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How do you tell the difference between Asperger's and selective mutism?

Answered by Steven G. Dickstein, MD

Q Can you give me information on how to differentiate between Asperger's and selective mutism? I believe that a child that I see for speech-language services has been diagnosed incorrectly.

Young children who are painfully shy and reluctant to speak are often misdiagnosed, especially when they are observed only in school or a clinician’s office.

Kids with selective mutism (SM) can have totally normal socialization and language skills, and interact typically when they’re at home and in a comfortable place. And even when they are in a situation or location where they cannot speak, they may still have normal interactions and engage with nonverbal cues. (Some kids with SM are also rigid with anxiety, and don’t communicate nonverbally either.) Some are able to speak to other children, but are paralyzed when it comes to talking with adults. Their behavior is often confused with willfulness, but what they are experiencing is an inability to talk, even if they are in distress and in need of help. The key is that the inability is “selective” to certain parts of the child’s life, and stems from anxiety.

On the other hand, kids with Asperger’s are who they are wherever they are, and their way of engaging with the social world is always unusual. Their social difficulties are “pervasive.” Sometimes they do better with kids who are younger than they are because the younger kids will adapt to them, and sometimes they’ll do well with adults because adults can adapt to them. But with their own peers they have a hard time, because kids with Asperger’s have great difficulty with the social navigation that comes pretty naturally to other kids. That’s where these kids often get into trouble — they have a hard time relating to or playing with peers.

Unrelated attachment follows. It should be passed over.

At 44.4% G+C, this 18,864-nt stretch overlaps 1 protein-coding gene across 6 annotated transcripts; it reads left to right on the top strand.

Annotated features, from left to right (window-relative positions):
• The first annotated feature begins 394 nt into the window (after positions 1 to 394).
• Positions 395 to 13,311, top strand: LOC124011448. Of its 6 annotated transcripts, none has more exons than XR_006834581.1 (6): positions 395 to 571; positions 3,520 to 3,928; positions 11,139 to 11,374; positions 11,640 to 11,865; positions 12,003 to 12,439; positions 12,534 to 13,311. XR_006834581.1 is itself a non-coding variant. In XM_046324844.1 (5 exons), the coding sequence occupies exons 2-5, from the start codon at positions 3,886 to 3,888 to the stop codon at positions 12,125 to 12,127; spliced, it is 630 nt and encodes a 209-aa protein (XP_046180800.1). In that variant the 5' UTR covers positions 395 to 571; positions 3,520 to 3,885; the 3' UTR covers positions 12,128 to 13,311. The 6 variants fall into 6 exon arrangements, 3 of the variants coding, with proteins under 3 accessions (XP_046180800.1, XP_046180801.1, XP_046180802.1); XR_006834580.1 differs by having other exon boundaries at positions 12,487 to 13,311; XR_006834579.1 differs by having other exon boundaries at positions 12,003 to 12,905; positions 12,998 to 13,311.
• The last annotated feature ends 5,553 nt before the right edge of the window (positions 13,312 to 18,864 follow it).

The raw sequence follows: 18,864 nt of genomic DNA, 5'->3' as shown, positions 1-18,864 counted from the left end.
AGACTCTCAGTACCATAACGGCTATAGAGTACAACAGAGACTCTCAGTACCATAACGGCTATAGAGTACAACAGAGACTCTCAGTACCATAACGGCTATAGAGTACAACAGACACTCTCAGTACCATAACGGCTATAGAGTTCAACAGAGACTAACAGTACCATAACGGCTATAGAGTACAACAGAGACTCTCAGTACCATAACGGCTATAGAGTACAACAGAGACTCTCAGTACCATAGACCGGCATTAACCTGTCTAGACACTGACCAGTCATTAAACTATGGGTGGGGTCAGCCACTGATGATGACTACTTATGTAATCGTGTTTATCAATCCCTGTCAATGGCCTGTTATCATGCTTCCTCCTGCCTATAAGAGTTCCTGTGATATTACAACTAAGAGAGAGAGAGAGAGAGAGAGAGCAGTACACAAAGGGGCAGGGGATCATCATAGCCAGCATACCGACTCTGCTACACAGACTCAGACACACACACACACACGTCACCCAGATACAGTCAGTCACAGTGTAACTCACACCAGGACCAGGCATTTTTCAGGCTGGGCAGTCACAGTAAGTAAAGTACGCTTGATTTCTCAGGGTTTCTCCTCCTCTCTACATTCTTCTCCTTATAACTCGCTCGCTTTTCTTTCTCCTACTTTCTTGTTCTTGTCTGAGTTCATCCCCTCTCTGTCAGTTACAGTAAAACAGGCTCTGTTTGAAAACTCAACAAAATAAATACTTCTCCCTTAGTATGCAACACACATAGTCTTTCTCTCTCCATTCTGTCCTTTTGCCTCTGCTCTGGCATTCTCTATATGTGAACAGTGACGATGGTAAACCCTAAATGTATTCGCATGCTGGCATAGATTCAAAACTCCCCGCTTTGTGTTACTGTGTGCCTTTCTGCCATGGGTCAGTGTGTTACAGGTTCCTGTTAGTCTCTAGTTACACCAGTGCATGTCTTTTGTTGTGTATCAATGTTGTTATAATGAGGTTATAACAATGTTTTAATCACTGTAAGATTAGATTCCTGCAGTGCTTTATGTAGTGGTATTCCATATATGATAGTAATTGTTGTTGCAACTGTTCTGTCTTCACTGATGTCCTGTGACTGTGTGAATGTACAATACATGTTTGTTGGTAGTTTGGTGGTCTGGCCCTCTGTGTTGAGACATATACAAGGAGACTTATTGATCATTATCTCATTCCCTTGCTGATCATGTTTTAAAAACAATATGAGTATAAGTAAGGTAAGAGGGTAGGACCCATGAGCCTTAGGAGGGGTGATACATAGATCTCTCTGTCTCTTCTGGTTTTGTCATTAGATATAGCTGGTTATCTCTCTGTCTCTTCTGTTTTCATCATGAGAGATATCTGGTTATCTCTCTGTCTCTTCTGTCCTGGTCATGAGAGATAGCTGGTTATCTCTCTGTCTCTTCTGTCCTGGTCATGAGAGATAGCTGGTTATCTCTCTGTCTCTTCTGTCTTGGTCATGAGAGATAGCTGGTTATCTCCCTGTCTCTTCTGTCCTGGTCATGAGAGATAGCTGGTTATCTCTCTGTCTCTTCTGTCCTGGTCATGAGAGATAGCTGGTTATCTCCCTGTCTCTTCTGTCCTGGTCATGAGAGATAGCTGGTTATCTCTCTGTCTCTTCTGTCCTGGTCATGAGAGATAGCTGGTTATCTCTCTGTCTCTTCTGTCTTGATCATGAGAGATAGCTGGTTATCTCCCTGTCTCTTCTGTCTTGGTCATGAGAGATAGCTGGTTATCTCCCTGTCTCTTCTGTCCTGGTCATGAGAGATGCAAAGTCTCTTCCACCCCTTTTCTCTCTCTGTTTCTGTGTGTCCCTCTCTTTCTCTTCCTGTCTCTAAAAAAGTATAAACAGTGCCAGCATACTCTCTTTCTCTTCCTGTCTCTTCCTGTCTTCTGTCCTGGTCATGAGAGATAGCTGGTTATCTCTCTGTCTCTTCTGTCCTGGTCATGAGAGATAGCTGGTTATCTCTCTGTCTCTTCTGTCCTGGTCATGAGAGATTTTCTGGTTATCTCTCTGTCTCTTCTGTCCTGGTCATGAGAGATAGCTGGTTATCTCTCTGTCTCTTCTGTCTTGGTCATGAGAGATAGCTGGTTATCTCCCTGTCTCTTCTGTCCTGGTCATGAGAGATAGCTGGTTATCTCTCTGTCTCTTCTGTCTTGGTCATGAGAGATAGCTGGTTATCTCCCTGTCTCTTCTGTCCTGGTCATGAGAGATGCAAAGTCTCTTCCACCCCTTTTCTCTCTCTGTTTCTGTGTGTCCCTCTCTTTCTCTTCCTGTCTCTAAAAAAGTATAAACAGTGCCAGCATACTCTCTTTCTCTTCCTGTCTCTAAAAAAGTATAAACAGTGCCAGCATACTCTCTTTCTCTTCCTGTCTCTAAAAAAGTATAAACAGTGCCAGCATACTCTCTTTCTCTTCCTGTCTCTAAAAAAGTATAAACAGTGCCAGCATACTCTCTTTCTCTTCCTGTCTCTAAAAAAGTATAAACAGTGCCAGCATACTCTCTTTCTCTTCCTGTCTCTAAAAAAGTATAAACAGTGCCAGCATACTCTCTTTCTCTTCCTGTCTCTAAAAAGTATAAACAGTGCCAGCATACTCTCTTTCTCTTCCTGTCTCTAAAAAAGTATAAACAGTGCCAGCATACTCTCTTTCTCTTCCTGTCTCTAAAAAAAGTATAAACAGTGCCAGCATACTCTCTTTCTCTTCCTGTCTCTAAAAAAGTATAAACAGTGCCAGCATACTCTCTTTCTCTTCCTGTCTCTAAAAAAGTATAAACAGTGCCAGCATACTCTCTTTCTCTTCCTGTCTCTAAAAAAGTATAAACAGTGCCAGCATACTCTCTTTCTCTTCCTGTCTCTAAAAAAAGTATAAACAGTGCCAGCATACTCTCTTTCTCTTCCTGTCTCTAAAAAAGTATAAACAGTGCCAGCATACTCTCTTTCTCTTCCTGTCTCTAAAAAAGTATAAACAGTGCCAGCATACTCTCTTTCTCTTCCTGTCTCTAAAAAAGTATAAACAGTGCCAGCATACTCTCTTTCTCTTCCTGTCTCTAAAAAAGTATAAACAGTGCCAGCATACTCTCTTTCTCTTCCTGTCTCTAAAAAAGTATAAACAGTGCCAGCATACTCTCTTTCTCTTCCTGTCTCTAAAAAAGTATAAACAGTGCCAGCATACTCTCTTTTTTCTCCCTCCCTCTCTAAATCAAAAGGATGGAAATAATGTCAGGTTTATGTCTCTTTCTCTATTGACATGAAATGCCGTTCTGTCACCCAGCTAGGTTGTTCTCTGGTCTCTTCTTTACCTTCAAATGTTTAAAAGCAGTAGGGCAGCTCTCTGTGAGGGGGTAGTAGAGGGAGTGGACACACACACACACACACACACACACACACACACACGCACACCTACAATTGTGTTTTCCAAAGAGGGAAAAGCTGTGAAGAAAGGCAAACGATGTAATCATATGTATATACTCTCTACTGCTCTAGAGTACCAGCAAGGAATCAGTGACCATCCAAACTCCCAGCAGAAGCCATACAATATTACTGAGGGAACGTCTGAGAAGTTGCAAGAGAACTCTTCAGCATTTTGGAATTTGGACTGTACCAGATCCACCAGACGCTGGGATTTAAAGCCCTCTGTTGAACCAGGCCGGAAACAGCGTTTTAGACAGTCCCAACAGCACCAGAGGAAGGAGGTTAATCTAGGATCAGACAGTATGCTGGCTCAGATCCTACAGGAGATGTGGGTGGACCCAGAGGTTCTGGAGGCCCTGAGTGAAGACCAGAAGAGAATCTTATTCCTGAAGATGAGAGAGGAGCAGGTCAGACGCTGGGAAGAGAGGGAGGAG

So kids with Asperger often don’t get social nuances and the limits of conversation, while kids with SM are socially and emotionally engaged and can pick up nonverbal cues, even if they can’t speak. Kids with Asperger’s are also often very resistant to changes in routine, and respond with tantrums or meltdowns whereas kids with selective mutism internalize their emotions, fears, and needs.

The real defining factor is the presence or absence of social aptitude and emotional reciprocity. It should be noted that though kids with Asperger’s don’t usually have language deficits-they can be very talkative, in fact-many on the autism spectrum do have difficulty communicating verbally, which is partly why new diagnostic criteria will stress social communication deficits and restricted interests.